One of the least understood and most damaging aspects of the financial crisis is the way International Financial Reporting Standards (IFRS) mislead UK and Irish banks and their stakeholders about their true financial positions.
These accounting standards have contributed enormously to the severity of the financial crisis in both countries, and, until they are reformed, pose a lethal threat to any prospect of recovery.
Among other problems, IFRS accounting rules incentivise trading in derivatives by enabling unrealised, perhaps fake, profits to be booked up-front, leading to large but unjustified bonuses and dividends.They grossly inflate profits and capital and discourage banks from making prudent provision for expected loan losses.They also discard the time-honoured principle of prudence embodied in UK company law. In doing so, IFRS gravely weakens the audit function and the vital check it imposes on bank management. This undermines effective corporate governance in banking. The upshot is that IFRS makes bank accounts highly unreliable; no-one has a true view of our banks' financial strength. All this contributed greatly to the financial collapse. IFRS made banks appear more profitable than they were. This led them to imprudent expansion, to payments of bonuses they could ill afford to make and to inadequate provisioning for likely losses.
Like dishonest scales of Proverbs 11, IFRS fundamentally misled senior managements, investors and regulators. Yet IFRS abuses continue.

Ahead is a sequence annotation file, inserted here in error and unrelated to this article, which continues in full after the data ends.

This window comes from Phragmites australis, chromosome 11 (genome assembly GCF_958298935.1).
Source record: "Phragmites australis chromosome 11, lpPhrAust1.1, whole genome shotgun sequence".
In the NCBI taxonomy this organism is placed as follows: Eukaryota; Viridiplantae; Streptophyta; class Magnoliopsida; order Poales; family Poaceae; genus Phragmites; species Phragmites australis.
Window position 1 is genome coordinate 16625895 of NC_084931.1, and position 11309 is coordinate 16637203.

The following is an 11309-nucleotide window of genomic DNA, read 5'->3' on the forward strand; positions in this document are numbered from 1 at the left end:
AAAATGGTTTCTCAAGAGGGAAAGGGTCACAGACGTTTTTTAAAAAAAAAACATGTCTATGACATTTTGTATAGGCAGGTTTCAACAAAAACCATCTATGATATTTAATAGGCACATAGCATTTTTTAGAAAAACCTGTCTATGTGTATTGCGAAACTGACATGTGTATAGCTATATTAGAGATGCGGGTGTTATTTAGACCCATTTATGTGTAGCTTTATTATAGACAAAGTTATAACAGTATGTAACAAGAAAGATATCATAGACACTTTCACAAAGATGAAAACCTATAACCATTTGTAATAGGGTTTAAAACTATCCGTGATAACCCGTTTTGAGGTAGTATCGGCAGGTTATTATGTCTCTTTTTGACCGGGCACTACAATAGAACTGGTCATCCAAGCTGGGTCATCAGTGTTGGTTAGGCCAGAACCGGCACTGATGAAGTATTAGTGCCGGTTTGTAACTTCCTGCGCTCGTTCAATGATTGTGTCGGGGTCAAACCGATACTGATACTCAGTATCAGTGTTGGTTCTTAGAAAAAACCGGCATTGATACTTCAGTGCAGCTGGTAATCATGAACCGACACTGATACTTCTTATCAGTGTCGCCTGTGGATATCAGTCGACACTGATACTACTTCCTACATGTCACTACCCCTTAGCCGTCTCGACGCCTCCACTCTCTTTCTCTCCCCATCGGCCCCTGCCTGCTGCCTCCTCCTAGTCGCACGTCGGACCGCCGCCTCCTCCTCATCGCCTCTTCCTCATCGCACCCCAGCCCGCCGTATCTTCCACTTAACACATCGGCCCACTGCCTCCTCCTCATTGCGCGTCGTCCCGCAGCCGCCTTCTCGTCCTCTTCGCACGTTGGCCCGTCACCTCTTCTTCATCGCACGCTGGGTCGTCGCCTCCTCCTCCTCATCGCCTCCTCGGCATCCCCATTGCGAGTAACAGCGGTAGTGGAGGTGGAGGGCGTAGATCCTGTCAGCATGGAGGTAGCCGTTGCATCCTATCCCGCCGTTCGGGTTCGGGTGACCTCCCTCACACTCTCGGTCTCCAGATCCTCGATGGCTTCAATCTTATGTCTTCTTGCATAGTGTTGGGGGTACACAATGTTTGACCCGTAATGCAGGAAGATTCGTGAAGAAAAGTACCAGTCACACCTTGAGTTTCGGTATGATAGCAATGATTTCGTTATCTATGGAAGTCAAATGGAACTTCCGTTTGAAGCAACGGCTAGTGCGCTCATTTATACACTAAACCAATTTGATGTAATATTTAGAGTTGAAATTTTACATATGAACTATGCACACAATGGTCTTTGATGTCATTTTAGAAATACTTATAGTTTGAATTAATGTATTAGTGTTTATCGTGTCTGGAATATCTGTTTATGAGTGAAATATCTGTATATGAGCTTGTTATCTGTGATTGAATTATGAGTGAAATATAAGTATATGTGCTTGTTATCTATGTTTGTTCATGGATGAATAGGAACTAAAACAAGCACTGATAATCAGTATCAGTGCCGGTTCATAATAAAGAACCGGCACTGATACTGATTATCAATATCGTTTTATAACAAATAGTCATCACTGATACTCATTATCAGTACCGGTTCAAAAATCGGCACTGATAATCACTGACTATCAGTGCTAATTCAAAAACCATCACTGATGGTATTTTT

RBS's valuation of its own assets differs from that of the Government' Asset Protection Scheme, prepared on a more prudent basis, by as much as £25 billion. Barclays investors have asked the Financial Reporting Council to investigate whether their accounting treatment of bonuses under IFRS distorted profits. Banks may reply that accounts have been prepared on a different basis, but that's precisely the point. Others retort that it's all within the rules and everyone is doing it. Surely we have heard all that before?
It's vital that accounting standards be reformed to stamp out these practices, to eliminate the consequent injustices and put UK accounts back on a reliable basis. That's why I introduced a private member's bill to require parallel accounts in accordance with UK companies' law. Pressure is mounting on the Government to adopt it.
IFRS does not provide a sufficiently prudent view of banks' positions and, for that reason, it may not be legal. Now, as when Proverbs 11 was written, dishonest scales are wrecking business, the business of banking.